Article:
Impact of the partial replacement of fish meal with a chloroplast rich fraction on the growth and selected nutrient profile of zebrafish (Danio rerio)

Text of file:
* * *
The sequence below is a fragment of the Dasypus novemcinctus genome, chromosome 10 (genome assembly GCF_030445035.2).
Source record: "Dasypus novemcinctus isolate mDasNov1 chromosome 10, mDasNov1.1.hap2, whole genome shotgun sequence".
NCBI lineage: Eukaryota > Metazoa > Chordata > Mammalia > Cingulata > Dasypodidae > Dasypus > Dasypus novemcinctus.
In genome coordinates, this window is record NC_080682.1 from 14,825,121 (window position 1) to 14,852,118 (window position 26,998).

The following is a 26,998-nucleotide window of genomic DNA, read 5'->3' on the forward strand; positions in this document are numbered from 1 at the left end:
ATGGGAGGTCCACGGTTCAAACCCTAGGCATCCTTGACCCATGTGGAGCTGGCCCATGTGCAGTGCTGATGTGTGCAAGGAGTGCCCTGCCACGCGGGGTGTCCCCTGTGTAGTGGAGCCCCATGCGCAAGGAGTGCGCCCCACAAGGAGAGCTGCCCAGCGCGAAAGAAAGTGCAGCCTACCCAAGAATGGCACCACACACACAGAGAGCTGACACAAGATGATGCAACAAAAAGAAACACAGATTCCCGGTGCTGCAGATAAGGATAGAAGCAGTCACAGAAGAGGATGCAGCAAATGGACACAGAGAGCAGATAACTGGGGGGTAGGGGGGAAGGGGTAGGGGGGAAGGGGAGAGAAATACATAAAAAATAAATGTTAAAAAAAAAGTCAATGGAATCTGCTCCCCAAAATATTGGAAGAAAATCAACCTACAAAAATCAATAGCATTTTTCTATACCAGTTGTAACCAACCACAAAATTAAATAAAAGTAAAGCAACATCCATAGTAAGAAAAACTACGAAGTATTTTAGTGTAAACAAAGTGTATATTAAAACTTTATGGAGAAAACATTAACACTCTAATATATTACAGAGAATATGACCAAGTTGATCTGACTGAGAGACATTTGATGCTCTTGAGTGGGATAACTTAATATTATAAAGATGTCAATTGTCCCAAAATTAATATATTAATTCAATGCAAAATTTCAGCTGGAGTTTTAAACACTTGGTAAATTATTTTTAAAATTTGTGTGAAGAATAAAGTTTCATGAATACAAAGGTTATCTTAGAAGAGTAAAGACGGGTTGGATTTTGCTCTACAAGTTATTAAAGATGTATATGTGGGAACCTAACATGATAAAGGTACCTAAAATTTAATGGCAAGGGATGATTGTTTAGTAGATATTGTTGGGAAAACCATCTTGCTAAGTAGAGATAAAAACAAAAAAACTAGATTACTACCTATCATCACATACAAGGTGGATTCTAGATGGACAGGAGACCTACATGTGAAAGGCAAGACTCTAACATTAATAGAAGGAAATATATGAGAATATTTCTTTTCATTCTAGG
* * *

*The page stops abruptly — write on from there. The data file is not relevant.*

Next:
Increasing global aquaculture production, is putting pressure on fishmeal and fish oil supply. There is therefore a growing search for more sustainable sources of proteins and polyunsaturated fatty acids as fish feed ingredients. Chloroplasts are the organelles in the leaves of plants where many of the valuable nutrients, fatty acids (FAs), amino acids, vitamins and pigments, are synthesised. Chloroplasts could be incorporated into fish diets either retained in, or liberated from, plant cells. In this study zebrafish were fed with seven different diets individually; fish were fed with diets reducing fishmeal levels (10, 20 or 50%) using either spinach leaf powder (SLP) or a chloroplast rich fraction (CRF) prepared by an established method to recover chloroplasts. Both SLP and CRF had a positive impact on the growth, taste response, whole fish FA composition, and carotenoid profile. Fish fed with CRF diets showed significantly (P ≤ 0.05) greater α-linolenic (C18:3 n-3) and hexadecatrienoic (C16:3) acid contents than those of SLP and the control. Hexadecanoic acid (C16:3) is a unique FA in the galactolipids of the chloroplast; its presence in zebrafish tissues proves that zebrafish digest and absorb chloroplast galactolipids. The lutein profile of eggs produced by zebrafish fed with the CRF diet was significantly (P ≤ 0.05) higher than those of SLP and the control. Alterations in egg colour were also noted, warranting further investigations of the diet impact on fish fecundity, embryo fertility, hatch rate and larval survival.